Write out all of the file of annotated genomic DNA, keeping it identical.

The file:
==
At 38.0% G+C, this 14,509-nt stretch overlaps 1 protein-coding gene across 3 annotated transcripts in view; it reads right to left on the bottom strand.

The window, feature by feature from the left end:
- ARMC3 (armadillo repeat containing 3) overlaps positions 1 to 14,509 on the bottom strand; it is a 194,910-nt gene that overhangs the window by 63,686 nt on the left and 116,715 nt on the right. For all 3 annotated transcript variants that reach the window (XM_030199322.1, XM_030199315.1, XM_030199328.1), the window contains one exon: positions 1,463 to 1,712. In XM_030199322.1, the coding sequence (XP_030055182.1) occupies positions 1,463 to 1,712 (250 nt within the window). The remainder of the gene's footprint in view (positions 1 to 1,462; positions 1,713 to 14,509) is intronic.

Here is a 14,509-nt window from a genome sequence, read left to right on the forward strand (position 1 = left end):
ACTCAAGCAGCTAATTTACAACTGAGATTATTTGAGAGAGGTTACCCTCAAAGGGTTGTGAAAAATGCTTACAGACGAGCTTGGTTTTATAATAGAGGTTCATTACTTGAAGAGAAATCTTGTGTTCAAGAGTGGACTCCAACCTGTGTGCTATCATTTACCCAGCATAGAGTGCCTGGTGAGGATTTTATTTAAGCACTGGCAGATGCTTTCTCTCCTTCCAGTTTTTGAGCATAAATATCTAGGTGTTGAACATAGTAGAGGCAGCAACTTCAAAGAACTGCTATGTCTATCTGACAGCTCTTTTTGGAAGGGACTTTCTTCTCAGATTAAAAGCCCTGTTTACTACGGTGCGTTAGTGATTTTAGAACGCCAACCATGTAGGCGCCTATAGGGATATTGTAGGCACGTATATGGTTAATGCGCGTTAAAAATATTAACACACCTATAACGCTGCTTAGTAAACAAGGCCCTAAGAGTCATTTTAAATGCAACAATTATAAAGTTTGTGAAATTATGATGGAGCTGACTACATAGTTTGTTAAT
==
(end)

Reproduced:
At 38.0% G+C, this 14,509-nt stretch overlaps 1 protein-coding gene across 3 annotated transcripts in view; it reads right to left on the bottom strand.

The window, feature by feature from the left end:
- ARMC3 (armadillo repeat containing 3) overlaps positions 1 to 14,509 on the bottom strand; it is a 194,910-nt gene that overhangs the window by 63,686 nt on the left and 116,715 nt on the right. For all 3 annotated transcript variants that reach the window (XM_030199322.1, XM_030199315.1, XM_030199328.1), the window contains one exon: positions 1,463 to 1,712. In XM_030199322.1, the coding sequence (XP_030055182.1) occupies positions 1,463 to 1,712 (250 nt within the window). The remainder of the gene's footprint in view (positions 1 to 1,462; positions 1,713 to 14,509) is intronic.

Here is a 14,509-nt window from a genome sequence, read left to right on the forward strand (position 1 = left end):
ACTCAAGCAGCTAATTTACAACTGAGATTATTTGAGAGAGGTTACCCTCAAAGGGTTGTGAAAAATGCTTACAGACGAGCTTGGTTTTATAATAGAGGTTCATTACTTGAAGAGAAATCTTGTGTTCAAGAGTGGACTCCAACCTGTGTGCTATCATTTACCCAGCATAGAGTGCCTGGTGAGGATTTTATTTAAGCACTGGCAGATGCTTTCTCTCCTTCCAGTTTTTGAGCATAAATATCTAGGTGTTGAACATAGTAGAGGCAGCAACTTCAAAGAACTGCTATGTCTATCTGACAGCTCTTTTTGGAAGGGACTTTCTTCTCAGATTAAAAGCCCTGTTTACTACGGTGCGTTAGTGATTTTAGAACGCCAACCATGTAGGCGCCTATAGGGATATTGTAGGCACGTATATGGTTAATGCGCGTTAAAAATATTAACACACCTATAACGCTGCTTAGTAAACAAGGCCCTAAGAGTCATTTTAAATGCAACAATTATAAAGTTTGTGAAATTATGATGGAGCTGACTACATAGTTTGTTAAT